For most fabricated structural and miscellaneous steel, hot dip galvanizing is a fairly basic process. The galvanizers follow the applicable specification, usually ASTM A123 / A123M, or the corresponding AASTHO spec. As most steel members or finished assemblies are stationary, excess zinc is not a problem.
Hot dip galvanizing gets tricky when there are threads, such as with an anchor bolt, which will interact with a nut. Clearing the threads of excess zinc and still leaving a proper thickness zinc coating is more of an art that a science. Hot dip galvanized nuts are threaded with oversize inside diameters to allow for the extra thickness of the zinc on the bolt. Anticipating and allowing for that slightly oversized diameter requires full knowledge of the galvanizing process.
As anchor bolt manufacturers, we’ve dealt with many different galvanizers, each with their own system for thread clearing, including spinning, brushing, rolling and even striking. We’re found the most consistent to be spinning. This system employs baskets that interact with a spinner. The work piece(s) are put in a basket that is immersed in the standard series of acid baths and finally into the molten zinc dip tank. Upon exiting the dip tank, the basket is immediately spun for several seconds at between 500 and 1,000 rpm. The centrifugal force clears the excess zinc from the threads, hence the reason galvanizer’s call this process “centrifuging.”
To check out a five minute video of centrifuge galvanizing, click here.
Spinner baskets have fixed diameters and depths. A bolt whose length exceeds the depth of the basket will require a different treatment. This often means hand brushing or machine brushing. Either way, this process will leave a zinc coating with a different thickness than spinning. Too much zinc, the nut will not go on. Too little and the nut will have too much play.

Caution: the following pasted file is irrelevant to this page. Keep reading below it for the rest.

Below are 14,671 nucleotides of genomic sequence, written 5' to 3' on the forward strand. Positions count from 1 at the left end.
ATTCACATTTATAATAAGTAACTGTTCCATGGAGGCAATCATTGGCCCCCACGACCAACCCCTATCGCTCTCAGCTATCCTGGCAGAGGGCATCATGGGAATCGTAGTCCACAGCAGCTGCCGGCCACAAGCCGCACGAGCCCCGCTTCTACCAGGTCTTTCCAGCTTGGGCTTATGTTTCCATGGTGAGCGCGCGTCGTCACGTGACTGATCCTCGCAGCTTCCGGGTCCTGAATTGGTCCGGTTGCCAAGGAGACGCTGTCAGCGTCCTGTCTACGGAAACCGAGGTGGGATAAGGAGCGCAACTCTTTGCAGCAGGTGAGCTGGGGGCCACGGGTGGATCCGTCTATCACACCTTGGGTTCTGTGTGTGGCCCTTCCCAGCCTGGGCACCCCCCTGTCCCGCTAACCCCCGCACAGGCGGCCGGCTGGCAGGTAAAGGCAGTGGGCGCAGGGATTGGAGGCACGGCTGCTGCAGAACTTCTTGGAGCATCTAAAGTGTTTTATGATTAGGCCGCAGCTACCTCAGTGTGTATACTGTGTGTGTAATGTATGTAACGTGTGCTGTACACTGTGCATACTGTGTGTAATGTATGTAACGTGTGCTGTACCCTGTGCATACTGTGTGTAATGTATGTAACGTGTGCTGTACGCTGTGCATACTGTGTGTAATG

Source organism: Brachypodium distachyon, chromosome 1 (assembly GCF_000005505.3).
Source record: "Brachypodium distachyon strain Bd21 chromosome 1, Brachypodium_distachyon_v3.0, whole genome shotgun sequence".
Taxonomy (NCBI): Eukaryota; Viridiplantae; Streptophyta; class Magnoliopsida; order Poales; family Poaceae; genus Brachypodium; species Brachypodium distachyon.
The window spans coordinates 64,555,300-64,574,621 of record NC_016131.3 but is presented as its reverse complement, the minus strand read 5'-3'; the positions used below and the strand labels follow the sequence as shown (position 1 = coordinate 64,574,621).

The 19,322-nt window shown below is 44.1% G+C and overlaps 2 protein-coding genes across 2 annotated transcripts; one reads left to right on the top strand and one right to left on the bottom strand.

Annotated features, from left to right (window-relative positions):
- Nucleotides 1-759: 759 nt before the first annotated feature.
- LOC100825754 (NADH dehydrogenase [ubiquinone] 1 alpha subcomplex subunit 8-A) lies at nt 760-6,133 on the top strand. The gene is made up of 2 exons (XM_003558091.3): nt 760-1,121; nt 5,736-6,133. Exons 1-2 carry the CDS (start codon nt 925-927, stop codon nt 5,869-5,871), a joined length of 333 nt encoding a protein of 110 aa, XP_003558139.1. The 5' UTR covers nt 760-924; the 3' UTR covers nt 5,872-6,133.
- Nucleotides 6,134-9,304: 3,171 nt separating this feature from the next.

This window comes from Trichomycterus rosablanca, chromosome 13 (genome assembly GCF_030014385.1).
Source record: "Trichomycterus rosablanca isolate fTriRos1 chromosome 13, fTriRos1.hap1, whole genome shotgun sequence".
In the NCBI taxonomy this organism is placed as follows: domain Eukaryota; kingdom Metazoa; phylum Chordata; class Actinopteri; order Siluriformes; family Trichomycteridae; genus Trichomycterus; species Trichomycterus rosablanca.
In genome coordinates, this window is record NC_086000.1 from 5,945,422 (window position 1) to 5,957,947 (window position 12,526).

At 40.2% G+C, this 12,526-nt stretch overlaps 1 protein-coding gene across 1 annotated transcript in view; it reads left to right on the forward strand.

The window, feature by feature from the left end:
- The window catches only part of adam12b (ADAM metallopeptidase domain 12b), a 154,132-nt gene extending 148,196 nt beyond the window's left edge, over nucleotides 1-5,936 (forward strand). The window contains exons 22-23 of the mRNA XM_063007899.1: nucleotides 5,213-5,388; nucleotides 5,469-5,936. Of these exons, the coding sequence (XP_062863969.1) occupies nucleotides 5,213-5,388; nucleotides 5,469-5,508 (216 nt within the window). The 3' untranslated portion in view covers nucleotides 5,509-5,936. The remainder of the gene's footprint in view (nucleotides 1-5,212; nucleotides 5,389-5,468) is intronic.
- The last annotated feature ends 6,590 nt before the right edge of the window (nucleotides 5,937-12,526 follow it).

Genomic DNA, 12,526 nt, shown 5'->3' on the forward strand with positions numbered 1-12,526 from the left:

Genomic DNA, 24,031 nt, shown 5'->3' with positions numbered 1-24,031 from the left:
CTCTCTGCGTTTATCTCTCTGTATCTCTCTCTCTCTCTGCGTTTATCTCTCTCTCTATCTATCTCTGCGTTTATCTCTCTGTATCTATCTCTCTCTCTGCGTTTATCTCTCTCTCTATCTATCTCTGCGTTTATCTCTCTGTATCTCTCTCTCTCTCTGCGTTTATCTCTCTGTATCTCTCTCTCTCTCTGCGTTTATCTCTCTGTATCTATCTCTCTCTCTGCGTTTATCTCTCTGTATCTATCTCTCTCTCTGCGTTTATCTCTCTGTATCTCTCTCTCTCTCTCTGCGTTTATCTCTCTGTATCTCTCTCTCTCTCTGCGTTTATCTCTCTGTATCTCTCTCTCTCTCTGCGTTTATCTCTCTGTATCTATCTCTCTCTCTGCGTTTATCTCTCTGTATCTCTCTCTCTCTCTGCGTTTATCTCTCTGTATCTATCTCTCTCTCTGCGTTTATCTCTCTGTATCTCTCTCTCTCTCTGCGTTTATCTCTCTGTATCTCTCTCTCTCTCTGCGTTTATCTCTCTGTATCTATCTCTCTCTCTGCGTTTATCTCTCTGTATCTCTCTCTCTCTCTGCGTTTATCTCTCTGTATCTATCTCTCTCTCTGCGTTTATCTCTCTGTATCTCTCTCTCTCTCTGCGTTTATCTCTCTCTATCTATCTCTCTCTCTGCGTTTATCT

Complicating the process is the short window of time the zinc remains pliable after being removed from the dip tank. Typically, the molten zinc in the tank is 830˚F (approx.) Zinc solidifies at 787˚F. When the basket is removed from the tank, even in the “hot-house” environment of a galvanizing plant, it is only a matter of seconds before the temperature of the zinc on the outer surface of the threads falls below 787˚. The time it takes for the surface zinc in the bolt threads to drop below 787˚F is also affected by the size of the item being galvanized. Smaller, thinner bolts and studs will cool faster than larger and thicker bolts. So, the spinning process will yield different results for different items.
Fig. 1 shows two identical threaded studs after hot dip galvanizing. The stud on the left was thoroughly spun before the zinc solidified. The one on the right cooled too quickly for the spinning process to fully clear the threads. Once the surface temperature of the zinc coating drops below 787˚F, the zinc hardens, and no amount of spinning will remove the excess. Due to the zinc build up, the stud on the right is unusable.
ASTM F1554, the standard for anchor bolt manufacturing, allows for correction of clogged threads, however this is a very time consuming and expensive process. The best bet is to understand the galvanizing process in advance and be sure it is done correctly.
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